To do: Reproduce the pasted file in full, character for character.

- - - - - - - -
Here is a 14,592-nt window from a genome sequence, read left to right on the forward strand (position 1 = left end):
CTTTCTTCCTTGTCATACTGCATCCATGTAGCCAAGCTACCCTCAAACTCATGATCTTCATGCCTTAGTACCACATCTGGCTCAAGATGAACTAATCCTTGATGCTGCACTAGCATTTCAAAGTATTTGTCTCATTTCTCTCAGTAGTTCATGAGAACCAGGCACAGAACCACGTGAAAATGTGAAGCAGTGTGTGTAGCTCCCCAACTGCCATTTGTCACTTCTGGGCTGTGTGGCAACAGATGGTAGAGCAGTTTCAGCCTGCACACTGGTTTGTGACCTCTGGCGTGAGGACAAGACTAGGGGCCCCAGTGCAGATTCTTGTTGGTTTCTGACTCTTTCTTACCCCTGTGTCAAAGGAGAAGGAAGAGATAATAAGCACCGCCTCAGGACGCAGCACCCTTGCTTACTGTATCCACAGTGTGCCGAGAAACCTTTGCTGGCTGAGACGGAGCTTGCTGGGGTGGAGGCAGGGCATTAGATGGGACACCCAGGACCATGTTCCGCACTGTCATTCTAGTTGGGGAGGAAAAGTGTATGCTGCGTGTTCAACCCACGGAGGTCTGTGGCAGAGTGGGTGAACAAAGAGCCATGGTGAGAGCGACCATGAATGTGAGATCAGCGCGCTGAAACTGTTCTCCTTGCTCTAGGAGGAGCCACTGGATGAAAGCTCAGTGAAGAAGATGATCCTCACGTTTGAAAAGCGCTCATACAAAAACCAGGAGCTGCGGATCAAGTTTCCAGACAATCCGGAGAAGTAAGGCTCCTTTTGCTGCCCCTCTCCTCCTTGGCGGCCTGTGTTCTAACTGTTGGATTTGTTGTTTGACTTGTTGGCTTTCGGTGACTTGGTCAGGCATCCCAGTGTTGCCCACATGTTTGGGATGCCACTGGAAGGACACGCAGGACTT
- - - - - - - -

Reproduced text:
Here is a 14,592-nt window from a genome sequence, read left to right on the forward strand (position 1 = left end):
CTTTCTTCCTTGTCATACTGCATCCATGTAGCCAAGCTACCCTCAAACTCATGATCTTCATGCCTTAGTACCACATCTGGCTCAAGATGAACTAATCCTTGATGCTGCACTAGCATTTCAAAGTATTTGTCTCATTTCTCTCAGTAGTTCATGAGAACCAGGCACAGAACCACGTGAAAATGTGAAGCAGTGTGTGTAGCTCCCCAACTGCCATTTGTCACTTCTGGGCTGTGTGGCAACAGATGGTAGAGCAGTTTCAGCCTGCACACTGGTTTGTGACCTCTGGCGTGAGGACAAGACTAGGGGCCCCAGTGCAGATTCTTGTTGGTTTCTGACTCTTTCTTACCCCTGTGTCAAAGGAGAAGGAAGAGATAATAAGCACCGCCTCAGGACGCAGCACCCTTGCTTACTGTATCCACAGTGTGCCGAGAAACCTTTGCTGGCTGAGACGGAGCTTGCTGGGGTGGAGGCAGGGCATTAGATGGGACACCCAGGACCATGTTCCGCACTGTCATTCTAGTTGGGGAGGAAAAGTGTATGCTGCGTGTTCAACCCACGGAGGTCTGTGGCAGAGTGGGTGAACAAAGAGCCATGGTGAGAGCGACCATGAATGTGAGATCAGCGCGCTGAAACTGTTCTCCTTGCTCTAGGAGGAGCCACTGGATGAAAGCTCAGTGAAGAAGATGATCCTCACGTTTGAAAAGCGCTCATACAAAAACCAGGAGCTGCGGATCAAGTTTCCAGACAATCCGGAGAAGTAAGGCTCCTTTTGCTGCCCCTCTCCTCCTTGGCGGCCTGTGTTCTAACTGTTGGATTTGTTGTTTGACTTGTTGGCTTTCGGTGACTTGGTCAGGCATCCCAGTGTTGCCCACATGTTTGGGATGCCACTGGAAGGACACGCAGGACTT